Training Session Focuses On Top Young Riders


The 11th annual George H. Morris Horsemastership Training Session was given at Global Dressage Festival Stadium in Wellington from Jan. 3 through Jan. 7. Though he has taught the clinic in years past, Morris was unable to attend this year.

An equestrian legend, Morris has represented the United States in many international competitions as both a rider and coach. In 1959, his team won the gold medal in the Pan American Games, and he won a team silver medal at the 1960 Rome Olympics. Morris rode on eight winning Nations Cup teams between 1958 and 1960. In 2008, he coached the team that won gold at the Olympics. Morris serves on the USEF National Jumper Committee and Planning Committee and is president of the U.S. Show Jumping Hall of Fame.

This clinic helps develop the next generation of top U.S. talent. The 12 young riders were the winners of specific young rider and junior competitions, along with two riders from the 2016 USHJA Emerging Athletes Program National Training Session, and five riders chosen from wild card applications. The talented young riders were Kelli Cruciotti, Caroline Dance, Cooper Dean, Coco Fath, Madison Goetzmann, Emma Marlowe, Gracie Marlowe, Brian Moggre, Maya Nayyar, T.J. O’Mara, Taylor St. Jacques and Peyton Warren. Matt Drohan and local rider Hannah Bentz acted as assistant stable managers.

The mounted clinicians were Anne Kursinski, who taught flatwork on Thursday, Jan. 5, and Beezie Madden, who taught gymnastics the next day. Saturday, Jan. 7, featured instruction from Laura Kraut on Nations Cup competition. Unmounted clinicians included Colleen Reed: Fundamentals of Equine Care; Janus Marquis: Equine Anatomy and Physiology; Andy Thomas: Human Sports Science & Medicine; Tonya Johnston: Sports Psychology; Dr. Tim Ober: Veterinary Care; and Conrad Homfeld: Course Design.

There was live stream coverage on the USEF Network, and the mounted sessions and demonstrations were open to public audit at no charge. Approximately 300 spectators watched the Friday sessions with Beezie Madden. It was a cool, gorgeous day.

Casey Easley, the USEF’s show jumping director of high performance programs, thought everything went well. She is the person in charge of the behind-the-scenes organization. “We’re very proud that we can help develop the future stars of our sport, the riders who will represent the U.S. in future competitions,” she said.

“Teaching these clinics is fun,” Beezie said. “This is a great group of kids. I like how the program teaches all aspects of horsemanship, not just riding. I think this experience opens their eyes to a whole new world, that it’s not just about showing and winning ribbons.”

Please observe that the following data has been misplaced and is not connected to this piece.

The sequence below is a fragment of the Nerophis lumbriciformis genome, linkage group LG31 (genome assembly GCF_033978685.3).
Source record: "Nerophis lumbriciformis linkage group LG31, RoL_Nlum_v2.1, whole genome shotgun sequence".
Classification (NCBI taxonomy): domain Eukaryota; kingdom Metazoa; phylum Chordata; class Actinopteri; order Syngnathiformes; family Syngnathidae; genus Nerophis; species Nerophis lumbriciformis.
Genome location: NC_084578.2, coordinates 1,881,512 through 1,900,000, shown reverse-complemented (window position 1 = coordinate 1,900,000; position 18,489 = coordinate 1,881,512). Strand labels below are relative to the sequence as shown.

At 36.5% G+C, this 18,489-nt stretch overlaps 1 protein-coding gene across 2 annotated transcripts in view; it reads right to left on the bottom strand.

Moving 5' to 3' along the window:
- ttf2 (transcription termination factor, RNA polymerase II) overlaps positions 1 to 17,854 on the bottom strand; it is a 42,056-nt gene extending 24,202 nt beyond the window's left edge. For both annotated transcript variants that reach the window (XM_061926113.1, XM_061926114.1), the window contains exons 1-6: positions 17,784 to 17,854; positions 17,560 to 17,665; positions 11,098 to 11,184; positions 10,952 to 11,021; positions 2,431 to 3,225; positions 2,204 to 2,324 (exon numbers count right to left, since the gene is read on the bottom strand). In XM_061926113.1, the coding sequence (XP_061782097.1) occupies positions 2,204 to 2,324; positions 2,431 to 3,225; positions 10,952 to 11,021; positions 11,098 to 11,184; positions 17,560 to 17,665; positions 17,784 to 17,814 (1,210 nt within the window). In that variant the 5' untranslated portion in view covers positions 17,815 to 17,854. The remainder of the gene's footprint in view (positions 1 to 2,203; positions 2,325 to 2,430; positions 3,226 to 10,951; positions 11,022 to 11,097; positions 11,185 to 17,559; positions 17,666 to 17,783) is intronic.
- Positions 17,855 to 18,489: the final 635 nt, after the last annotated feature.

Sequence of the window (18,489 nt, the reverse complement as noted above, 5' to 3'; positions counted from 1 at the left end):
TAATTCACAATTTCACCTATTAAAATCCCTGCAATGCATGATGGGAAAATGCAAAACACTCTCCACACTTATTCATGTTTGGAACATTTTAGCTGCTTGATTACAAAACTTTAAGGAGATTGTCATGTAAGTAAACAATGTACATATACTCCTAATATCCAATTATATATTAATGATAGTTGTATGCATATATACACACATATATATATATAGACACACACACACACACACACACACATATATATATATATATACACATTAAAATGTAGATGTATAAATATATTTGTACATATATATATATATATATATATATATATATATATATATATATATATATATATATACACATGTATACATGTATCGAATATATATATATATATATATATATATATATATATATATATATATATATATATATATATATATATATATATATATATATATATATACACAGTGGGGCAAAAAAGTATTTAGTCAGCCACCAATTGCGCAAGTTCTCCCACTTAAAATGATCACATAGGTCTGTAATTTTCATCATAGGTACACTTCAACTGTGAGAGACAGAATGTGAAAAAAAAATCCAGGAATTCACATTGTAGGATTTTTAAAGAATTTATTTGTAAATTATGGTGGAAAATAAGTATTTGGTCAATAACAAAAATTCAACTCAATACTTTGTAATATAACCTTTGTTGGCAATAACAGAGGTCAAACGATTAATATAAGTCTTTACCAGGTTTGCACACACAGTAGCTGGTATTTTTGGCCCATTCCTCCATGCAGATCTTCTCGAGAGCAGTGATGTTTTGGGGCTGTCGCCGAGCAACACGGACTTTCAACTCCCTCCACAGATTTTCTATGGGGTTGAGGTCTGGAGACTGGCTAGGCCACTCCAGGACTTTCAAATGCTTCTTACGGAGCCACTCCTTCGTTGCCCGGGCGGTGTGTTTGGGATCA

In the ring, Beezie rode a demonstration. The participants were divided into two groups of six, the first group riding at 9:30 a.m., the second at noon. They warmed up on the flat, then rode over widely spaced poles on the ground, practicing getting different strides and halting at different points between the poles.

They moved on to gymnastic exercises, which included jumping everything from a series of three small jumps set along a curve to powering over a wide Liverpool water jump. And the rails kept going higher as Beezie watched, critiqued and offered suggestions. Not every try met with success. There were downed rails and an occasional refusal, but everyone took it in stride, learned and progressed.

“Horses come in different sizes, and so do their strides,” Beezie explained. “You have to practice galloping to a fence. Some take off long, some throw in an extra stride. And if you come in wrong, you’ll have a refusal. It’s not easy, but the best riders make it look easy.”

Robert Ridland, USEF chef d’equipe, was pleased at how things went. “This clinic is special,” he said. “It’s our future. Having all this talent in one place is a unique opportunity for these young riders to become part of the cutting edge of our sport. They also get a realistic look at what it’s like behind the show scene, what we really do, and different aspects of the sport.”

Ridland has noted changes in the rising generation of equestrians.

“This generation understands some of the requirements better than earlier riders,” he said. “The world has changed. They’re aware of fitness and nutrition concerns, flexibility. This clinic gives them a real-world, hands-on experience. It opens up their expectations and allows them to see what’s possible. It’s an unbelievable experience. I always look forward to coming here and watching this clinic. I’m very excited about this next generation of riders.”

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